klj at sccs.swarthmore.edu
Mon Aug 11 10:30:27 EDT 2003
Hmmm. . . this is a complicated issue, and I don't have an answer for all
of the aspects, but there is one thing I was wondering about, with magic.
I don't remember what it says about the issue in LoCC or WW, but I do
remember, in "The Sage of Theare," when Thasper's father is looking for a
good world to stick him in, he comes to one world where people had stopped
believing in the gods, and so they were already dead. Perhaps this is a
situation that I've come across in other books, which may be why I think
that it's the case here, or it may be that there's an exact quote
somewhere that I'm forgetting, but I'd always thought that every world,
even ours, started out having magic, and that it was historical
circumstances (such as the rise of science) that led to people no longer
believing in it. And of course, magic being what it is, when people don't
believe in it, it no longer exists. So I would think that magic is
natural, and the worlds that don't have it are just normal worlds that
have forgotten about it.
"Day is as light as your brightest dream. Night is as dark as you feel it
ought to be. Time is as fast as the slowest thing."
---Ray Davies (the Kinks), "Wonderboy"
On Mon, 11 Aug 2003, Aimee Smith wrote:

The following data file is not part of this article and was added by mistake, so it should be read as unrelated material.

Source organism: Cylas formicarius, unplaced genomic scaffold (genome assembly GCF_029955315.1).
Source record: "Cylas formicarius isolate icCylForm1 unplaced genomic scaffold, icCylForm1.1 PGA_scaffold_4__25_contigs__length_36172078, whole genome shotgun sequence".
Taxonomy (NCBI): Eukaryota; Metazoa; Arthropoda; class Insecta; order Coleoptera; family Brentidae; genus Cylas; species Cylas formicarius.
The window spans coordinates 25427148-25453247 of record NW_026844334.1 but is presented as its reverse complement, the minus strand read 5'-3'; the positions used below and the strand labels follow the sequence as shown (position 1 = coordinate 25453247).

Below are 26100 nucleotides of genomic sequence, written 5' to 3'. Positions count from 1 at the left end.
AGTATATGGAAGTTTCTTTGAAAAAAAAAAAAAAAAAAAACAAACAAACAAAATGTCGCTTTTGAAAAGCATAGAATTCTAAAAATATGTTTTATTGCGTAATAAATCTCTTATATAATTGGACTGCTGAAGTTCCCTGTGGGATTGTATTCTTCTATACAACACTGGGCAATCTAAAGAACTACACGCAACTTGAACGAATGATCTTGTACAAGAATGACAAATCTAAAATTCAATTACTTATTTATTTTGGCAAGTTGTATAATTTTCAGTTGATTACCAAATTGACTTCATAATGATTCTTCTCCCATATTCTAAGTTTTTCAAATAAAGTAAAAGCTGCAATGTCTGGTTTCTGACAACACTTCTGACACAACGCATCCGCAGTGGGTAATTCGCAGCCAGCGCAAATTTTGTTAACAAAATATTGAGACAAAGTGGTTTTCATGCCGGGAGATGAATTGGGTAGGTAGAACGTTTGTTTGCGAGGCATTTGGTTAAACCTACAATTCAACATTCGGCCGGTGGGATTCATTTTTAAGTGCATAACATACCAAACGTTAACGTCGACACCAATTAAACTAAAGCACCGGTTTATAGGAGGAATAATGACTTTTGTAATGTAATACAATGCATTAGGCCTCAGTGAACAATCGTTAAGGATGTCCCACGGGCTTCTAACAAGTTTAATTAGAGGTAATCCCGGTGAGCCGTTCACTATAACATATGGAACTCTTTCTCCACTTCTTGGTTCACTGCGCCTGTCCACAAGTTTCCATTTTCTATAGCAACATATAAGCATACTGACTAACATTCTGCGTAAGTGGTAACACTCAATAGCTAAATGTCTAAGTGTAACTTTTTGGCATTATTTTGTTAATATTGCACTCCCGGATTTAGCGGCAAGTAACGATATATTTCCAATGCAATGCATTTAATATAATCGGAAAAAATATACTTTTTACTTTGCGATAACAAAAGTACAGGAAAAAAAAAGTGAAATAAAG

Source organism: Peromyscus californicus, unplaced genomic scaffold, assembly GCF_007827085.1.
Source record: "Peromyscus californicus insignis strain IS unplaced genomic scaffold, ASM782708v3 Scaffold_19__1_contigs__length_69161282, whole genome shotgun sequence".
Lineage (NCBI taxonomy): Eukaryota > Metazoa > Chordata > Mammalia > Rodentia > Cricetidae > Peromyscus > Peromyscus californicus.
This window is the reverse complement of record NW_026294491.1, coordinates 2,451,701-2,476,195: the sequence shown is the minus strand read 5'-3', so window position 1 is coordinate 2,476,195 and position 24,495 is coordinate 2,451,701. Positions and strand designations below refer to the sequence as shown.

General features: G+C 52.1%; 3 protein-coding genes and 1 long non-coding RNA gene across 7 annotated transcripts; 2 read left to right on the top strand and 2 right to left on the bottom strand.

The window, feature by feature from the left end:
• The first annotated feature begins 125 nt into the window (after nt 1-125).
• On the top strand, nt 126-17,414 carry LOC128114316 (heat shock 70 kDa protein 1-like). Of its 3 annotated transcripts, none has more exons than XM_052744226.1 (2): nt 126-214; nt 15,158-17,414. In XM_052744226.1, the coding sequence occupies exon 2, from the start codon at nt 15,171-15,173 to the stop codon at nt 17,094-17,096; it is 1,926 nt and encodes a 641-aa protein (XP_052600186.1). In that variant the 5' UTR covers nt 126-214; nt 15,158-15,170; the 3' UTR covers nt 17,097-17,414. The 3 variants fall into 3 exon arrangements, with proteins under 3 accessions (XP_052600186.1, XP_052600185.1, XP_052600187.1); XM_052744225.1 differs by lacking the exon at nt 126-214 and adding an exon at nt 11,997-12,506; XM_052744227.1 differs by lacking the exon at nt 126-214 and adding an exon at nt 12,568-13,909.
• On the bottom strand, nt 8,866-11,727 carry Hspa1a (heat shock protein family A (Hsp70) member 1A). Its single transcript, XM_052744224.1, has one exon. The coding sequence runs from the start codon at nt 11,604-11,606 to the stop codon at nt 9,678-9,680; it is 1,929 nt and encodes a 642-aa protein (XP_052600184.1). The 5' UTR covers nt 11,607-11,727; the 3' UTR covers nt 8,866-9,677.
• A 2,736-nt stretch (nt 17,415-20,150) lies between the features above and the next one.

> Lots of people wrote lots of stuff about this and I won't quote much, but
> this is how I have 'supposed' the logic. Please pardon me if I am redundant:
> Big things hinge on many little things, so perhaps most little things just
> go the same way in every world, but the occasional one might slip through -
> like just the ones that might be truly 50/50 chanced?
> Is there such a thing as pure (50/50) chance?
> In the Chrestomanci universe chance apparently exists, but to what extent,
> if it is not allowed a free hand?
> Could the fact that much is the same/similar in every world be an argument
> for either fate, or some governing force or principle that keeps the worlds
> to some semblance of similarity?
> Could this deciding/governing force therefore be magic, as I think Minnow
> Or would it be something else that magic works against: because if not for
> magic, how much would be the same in each world?
> I think I am agreeing with the argument that magic is one of the deciding
> factors as to what is different in the various worlds, but I do not think it
> is the only thing.
> Which brings me back dizzyingly to the wondering about the existence of
> chance in the Chrestomanci worlds.
> Does chance exist, or is every action a reaction, a result of a previous
> action or circumstance?
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